Numerical modeling of complex hydraulic fracture development in unconventional reservoirs




Wu, Kan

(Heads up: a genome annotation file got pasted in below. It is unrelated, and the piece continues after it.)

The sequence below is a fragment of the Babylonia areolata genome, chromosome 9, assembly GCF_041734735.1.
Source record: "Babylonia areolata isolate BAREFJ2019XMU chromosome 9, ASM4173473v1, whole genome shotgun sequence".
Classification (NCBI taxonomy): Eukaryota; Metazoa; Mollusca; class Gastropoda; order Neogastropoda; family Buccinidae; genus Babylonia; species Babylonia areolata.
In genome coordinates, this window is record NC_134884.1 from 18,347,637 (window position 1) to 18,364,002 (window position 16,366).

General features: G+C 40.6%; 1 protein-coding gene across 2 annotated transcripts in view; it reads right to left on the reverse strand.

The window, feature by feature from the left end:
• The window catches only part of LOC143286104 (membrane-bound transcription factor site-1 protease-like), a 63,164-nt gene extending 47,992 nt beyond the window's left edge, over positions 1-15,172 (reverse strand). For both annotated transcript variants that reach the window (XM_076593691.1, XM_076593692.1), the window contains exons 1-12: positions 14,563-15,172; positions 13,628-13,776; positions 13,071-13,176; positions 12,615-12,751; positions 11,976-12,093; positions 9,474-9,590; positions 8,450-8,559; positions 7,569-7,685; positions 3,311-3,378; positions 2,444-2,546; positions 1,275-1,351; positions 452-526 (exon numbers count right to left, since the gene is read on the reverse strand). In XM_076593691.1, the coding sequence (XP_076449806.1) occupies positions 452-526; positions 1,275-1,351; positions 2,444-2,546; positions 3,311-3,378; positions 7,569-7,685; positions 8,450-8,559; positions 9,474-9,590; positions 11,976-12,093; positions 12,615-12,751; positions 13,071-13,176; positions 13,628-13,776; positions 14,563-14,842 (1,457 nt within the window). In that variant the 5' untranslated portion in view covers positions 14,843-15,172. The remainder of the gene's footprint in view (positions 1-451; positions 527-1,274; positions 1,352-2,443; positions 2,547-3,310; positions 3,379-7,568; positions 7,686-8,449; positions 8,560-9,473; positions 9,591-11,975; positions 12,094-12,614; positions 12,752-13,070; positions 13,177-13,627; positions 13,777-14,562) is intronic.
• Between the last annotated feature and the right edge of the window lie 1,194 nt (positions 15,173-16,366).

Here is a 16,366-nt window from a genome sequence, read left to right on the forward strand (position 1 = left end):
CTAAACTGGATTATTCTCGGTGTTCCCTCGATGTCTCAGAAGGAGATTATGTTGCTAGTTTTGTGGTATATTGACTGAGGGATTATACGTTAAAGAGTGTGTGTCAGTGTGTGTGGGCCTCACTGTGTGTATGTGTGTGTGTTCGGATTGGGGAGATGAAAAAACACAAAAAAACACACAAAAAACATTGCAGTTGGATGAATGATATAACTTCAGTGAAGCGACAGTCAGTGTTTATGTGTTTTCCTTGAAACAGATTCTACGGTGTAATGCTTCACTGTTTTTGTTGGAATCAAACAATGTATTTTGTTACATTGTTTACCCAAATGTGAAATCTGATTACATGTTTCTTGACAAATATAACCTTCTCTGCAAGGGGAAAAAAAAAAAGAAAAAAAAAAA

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Successful creations of multiple hydraulic fractures in horizontal wells are critical for economic development of unconventional reservoirs. The recent advances in diagnostic techniques suggest that multi-fracturing stimulation in unconventional reservoirs has often caused complex fracture geometry. The most important factors that might be responsible for the fracture complexity are fracture interaction and the intersection of the hydraulic and natural fracture. The complexity of fracture geometry results in significant uncertainty in fracturing treatment designs and production optimization. Modeling complex fracture propagation can provide a vital link between fracture geometry and stimulation treatments and play a significant role in economically developing unconventional reservoirs. In this research, a novel fracture propagation model was developed to simulate complex hydraulic fracture propagation in unconventional reservoirs. The model coupled rock deformation with fluid flow in the fractures and the horizontal wellbore. A Simplified Three Dimensional Displacement Discontinuity Method (S3D DDM) was proposed to describe rock deformation, calculating fracture opening and shearing as well as fracture interaction. This simplified 3D method is much more accurate than faster pseudo-3D methods for describing multiple fracture propagation but requires significantly less computational effort than fully three-dimensional methods. The mechanical interaction can enhance opening or induce closing of certain crack elements or non-planar propagation. Fluid flow in the fracture and the associated pressure drop were based on the lubrication theory. Fluid flow in the horizontal wellbore was treated as an electrical circuit network to compute the partition of flow rate between multiple fractures and maintain pressure compatibility between the horizontal wellbore and multiple fractures. Iteratively and fully coupled procedures were employed to couple rock deformation and fluid flow by the Newton-Raphson method and the Picard iteration method. The numerical model was applied to understand physical mechanisms of complex fracture geometry and offer insights for operators to design fracturing treatments and optimize the production. Modeling results suggested that non-planar fracture geometry could be generated by an initial fracture with an angle deviating from the direction of the maximum horizontal stress, or by multiple fracture propagation in closed spacing. Stress shadow effects are induced by opening fractures and affect multiple fracture propagation. For closely spaced multiple fractures growing simultaneously, width of the interior fractures are usually significantly restricted, and length of the exterior fractures are much longer than that of the interior fractures. The exterior fractures receive most of fluid and dominate propagation, resulting in immature development of the interior fractures. Natural fractures could further complicate fracture geometry. When a hydraulic fracture encounters a natural fracture and propagates along the pre-existing path of the natural fracture, fracture width on the natural fracture segment will be restricted and injection pressure will increase, as a result of stress shadow effects from hydraulic fracture segments and additional closing stresses from in-situ stress field. When multiple fractures propagate in naturally fracture reservoirs, complex fracture networks could be induced, which are affected by perforation cluster spacing, differential stress and natural fracture patterns. Combination of our numerical model and diagnostic methods (e.g. Microseismicity, DTS and DAS) is an effective approach to accurately characterize the complex fracture geometry. Furthermore, the physics-based complex fracture geometry provided by our model can be imported into reservoir simulation models for production analysis.



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